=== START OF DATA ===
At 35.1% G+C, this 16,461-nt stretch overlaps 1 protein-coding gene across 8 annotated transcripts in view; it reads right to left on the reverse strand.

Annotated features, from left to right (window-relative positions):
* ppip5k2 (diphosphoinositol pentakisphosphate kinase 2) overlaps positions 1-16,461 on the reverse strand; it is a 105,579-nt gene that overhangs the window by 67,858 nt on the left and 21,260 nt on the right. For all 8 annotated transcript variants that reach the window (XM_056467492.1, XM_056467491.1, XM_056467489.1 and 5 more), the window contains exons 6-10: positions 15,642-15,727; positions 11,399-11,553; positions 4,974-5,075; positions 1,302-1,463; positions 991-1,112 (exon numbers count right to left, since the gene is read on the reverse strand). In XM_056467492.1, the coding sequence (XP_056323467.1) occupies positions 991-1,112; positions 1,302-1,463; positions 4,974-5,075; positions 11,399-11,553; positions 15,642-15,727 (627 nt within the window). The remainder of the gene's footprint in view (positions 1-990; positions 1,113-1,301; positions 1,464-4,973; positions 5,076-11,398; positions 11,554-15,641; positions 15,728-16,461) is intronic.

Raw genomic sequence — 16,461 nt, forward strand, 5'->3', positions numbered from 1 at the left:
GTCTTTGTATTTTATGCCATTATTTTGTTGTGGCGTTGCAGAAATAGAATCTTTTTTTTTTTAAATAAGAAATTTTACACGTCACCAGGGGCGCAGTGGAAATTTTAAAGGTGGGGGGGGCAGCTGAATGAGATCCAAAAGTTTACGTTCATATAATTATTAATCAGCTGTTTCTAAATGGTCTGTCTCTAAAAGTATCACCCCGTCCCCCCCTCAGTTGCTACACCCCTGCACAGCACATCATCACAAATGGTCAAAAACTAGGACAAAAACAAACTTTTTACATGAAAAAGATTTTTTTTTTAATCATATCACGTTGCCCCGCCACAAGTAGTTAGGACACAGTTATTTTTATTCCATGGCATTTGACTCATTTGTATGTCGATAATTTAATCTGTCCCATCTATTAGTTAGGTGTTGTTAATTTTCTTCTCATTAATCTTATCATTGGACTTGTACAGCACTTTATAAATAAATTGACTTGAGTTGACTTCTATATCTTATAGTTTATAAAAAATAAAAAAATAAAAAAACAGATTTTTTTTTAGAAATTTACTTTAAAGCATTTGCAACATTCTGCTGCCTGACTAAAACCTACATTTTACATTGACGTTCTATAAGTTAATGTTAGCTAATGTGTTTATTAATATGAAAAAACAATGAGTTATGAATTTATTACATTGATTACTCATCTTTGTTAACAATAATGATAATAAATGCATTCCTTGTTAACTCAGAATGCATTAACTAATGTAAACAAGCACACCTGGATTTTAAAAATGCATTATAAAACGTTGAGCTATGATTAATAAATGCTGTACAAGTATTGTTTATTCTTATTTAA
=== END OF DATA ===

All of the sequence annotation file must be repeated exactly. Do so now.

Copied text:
At 35.1% G+C, this 16,461-nt stretch overlaps 1 protein-coding gene across 8 annotated transcripts in view; it reads right to left on the reverse strand.

Annotated features, from left to right (window-relative positions):
* ppip5k2 (diphosphoinositol pentakisphosphate kinase 2) overlaps positions 1-16,461 on the reverse strand; it is a 105,579-nt gene that overhangs the window by 67,858 nt on the left and 21,260 nt on the right. For all 8 annotated transcript variants that reach the window (XM_056467492.1, XM_056467491.1, XM_056467489.1 and 5 more), the window contains exons 6-10: positions 15,642-15,727; positions 11,399-11,553; positions 4,974-5,075; positions 1,302-1,463; positions 991-1,112 (exon numbers count right to left, since the gene is read on the reverse strand). In XM_056467492.1, the coding sequence (XP_056323467.1) occupies positions 991-1,112; positions 1,302-1,463; positions 4,974-5,075; positions 11,399-11,553; positions 15,642-15,727 (627 nt within the window). The remainder of the gene's footprint in view (positions 1-990; positions 1,113-1,301; positions 1,464-4,973; positions 5,076-11,398; positions 11,554-15,641; positions 15,728-16,461) is intronic.

Raw genomic sequence — 16,461 nt, forward strand, 5'->3', positions numbered from 1 at the left:
GTCTTTGTATTTTATGCCATTATTTTGTTGTGGCGTTGCAGAAATAGAATCTTTTTTTTTTTAAATAAGAAATTTTACACGTCACCAGGGGCGCAGTGGAAATTTTAAAGGTGGGGGGGGCAGCTGAATGAGATCCAAAAGTTTACGTTCATATAATTATTAATCAGCTGTTTCTAAATGGTCTGTCTCTAAAAGTATCACCCCGTCCCCCCCTCAGTTGCTACACCCCTGCACAGCACATCATCACAAATGGTCAAAAACTAGGACAAAAACAAACTTTTTACATGAAAAAGATTTTTTTTTTAATCATATCACGTTGCCCCGCCACAAGTAGTTAGGACACAGTTATTTTTATTCCATGGCATTTGACTCATTTGTATGTCGATAATTTAATCTGTCCCATCTATTAGTTAGGTGTTGTTAATTTTCTTCTCATTAATCTTATCATTGGACTTGTACAGCACTTTATAAATAAATTGACTTGAGTTGACTTCTATATCTTATAGTTTATAAAAAATAAAAAAATAAAAAAACAGATTTTTTTTTAGAAATTTACTTTAAAGCATTTGCAACATTCTGCTGCCTGACTAAAACCTACATTTTACATTGACGTTCTATAAGTTAATGTTAGCTAATGTGTTTATTAATATGAAAAAACAATGAGTTATGAATTTATTACATTGATTACTCATCTTTGTTAACAATAATGATAATAAATGCATTCCTTGTTAACTCAGAATGCATTAACTAATGTAAACAAGCACACCTGGATTTTAAAAATGCATTATAAAACGTTGAGCTATGATTAATAAATGCTGTACAAGTATTGTTTATTCTTATTTAA